Fan Page

Facebook Fan Pages could best be described as profiles for institutions. Individuals become "Fans" of your institution.


  • It's free
  • No size limitations
  • Access to 3rd party applications (e.g., incorporating YouTube channel, twitter or RSS feeds, static FBML)
  • Basic Traffic / Usage Data via Facebook Insights
  • Status updates show up in the News Feed on a user's homepage


  • Limited customization of design
  • Limited audience segmentation (all fans see the same information, limited targeting for status updates based on geography, gender, or age ranges)
  • Limited access to user data (can only see a non-exportable list of fans and limited demographic breakdowns)

How Pages Are Used by Colleges

By now, most colleges and universities have a Facebook Fan Page for their institution. Many have set up Pages for the admissions office, for specific departments, or for the athletics program as well. They can be an effective tool for broadcasting information and creating a way for Facebook users to connect with your school.

Challenges and Risks to Consider for Facebook Fan Pages

Most Fan pages are geared toward current students and alumni, and the information posted on these pages primarily reflects the interests of these audiences. While it can be interesting for prospective and admitted students to see this discussion, their needs are often not met by a university-wide presence. Think of most university websites, prospective and admitted students often have sections dedicated to them. Trying to address too many audiences with a single university presence can be a major challenge.


Applications are akin to building a dynamic website within the Facebook environment. Applications have a variety of ways that they plug into the Facebook environment (e.g., Applications can access user data, enable user-to-user interactions, invite users to Facebook events).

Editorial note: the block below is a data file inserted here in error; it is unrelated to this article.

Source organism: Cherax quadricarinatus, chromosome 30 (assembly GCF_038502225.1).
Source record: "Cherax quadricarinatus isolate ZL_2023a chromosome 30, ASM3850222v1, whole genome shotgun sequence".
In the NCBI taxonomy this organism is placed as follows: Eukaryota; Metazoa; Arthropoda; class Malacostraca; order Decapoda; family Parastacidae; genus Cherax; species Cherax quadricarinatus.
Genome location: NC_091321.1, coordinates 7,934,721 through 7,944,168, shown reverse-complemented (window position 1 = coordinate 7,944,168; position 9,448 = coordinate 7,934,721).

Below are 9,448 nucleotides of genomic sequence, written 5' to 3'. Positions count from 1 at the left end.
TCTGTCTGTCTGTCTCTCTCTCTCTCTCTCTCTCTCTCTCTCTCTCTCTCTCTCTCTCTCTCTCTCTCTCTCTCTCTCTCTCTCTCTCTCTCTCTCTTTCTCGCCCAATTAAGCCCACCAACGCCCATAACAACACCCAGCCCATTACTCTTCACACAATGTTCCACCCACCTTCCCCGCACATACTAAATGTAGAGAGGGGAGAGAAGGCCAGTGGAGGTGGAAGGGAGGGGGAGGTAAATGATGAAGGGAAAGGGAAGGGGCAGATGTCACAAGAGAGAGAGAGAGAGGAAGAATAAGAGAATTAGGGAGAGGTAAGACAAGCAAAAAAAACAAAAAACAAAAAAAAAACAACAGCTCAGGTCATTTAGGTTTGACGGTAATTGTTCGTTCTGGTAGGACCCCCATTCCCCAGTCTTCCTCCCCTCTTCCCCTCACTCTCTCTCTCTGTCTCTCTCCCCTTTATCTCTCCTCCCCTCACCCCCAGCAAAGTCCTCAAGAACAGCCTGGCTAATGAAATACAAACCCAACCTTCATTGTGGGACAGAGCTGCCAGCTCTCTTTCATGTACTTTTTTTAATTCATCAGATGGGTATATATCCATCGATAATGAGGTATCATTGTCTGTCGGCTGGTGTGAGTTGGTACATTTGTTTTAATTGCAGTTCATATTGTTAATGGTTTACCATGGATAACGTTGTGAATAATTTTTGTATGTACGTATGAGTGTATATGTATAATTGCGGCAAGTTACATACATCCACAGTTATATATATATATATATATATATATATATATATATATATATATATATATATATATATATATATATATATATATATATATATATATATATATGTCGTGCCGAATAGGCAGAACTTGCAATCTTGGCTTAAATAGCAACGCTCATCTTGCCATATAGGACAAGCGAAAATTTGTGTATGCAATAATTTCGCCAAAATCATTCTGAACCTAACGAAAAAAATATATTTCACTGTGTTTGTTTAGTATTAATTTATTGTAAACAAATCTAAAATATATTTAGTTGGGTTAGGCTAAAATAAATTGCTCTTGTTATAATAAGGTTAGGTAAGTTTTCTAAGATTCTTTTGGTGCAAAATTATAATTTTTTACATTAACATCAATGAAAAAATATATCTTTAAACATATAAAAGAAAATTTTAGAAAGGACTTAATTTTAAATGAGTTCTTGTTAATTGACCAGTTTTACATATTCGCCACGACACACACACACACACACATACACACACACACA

• Access to user data (subject to Facebook's privacy controls and Facebook's terms of service)
  • Traffic / Usage Data (can incorporate Google Analytics or almost any other method available to a regular website)
  • Customization of design (e.g., CSS stylesheets can be used, school branding and color scheme can be incorporated)
  • Audience segmentation (can adapt Application based on data from Facebook profile or other data collected by the Application)
    For example, our Application adapts depending on whether someone is a prospective or admitted student and what term they plan on enrolling.
  • Can create unique functionality (incorporate forms, offer searches, export user data for use in CRM / SIS systems)
  • Can do almost anything you can do with a website


  • Cost and effort to build and maintain
    Cost to license
  • No direct access to News Feed – Wall posts and notifications must be triggered by user actions (e.g., give a friend a virtual gift, share a video with a friend)

How Applications Are Used by Colleges

Several colleges have begun utilizing applications to create communities in Facebook for various audiences. We have helped nearly two dozen schools create communities for prospective and admitted students. Other companies have worked with schools to create communities where current students can connect with each other and the university's faculty and staff. These communities provide additional functionality to users and typically allow for improved metrics and data gathering.

Challenges and Risks to Consider for Facebook Applications

While applications usually provide superior functionality and features, they usually come with a price tag (either a development fee or an annual licensing fee or man-hours from your IT/web team). The continued utility of the application will depend on future upgrades of the application. The Facebook Platform is a constantly evolving environment. Working with a company or having an in-house team that stays on top of these changes and continues to innovate around them is a must.

Labels: , ,

Back to Top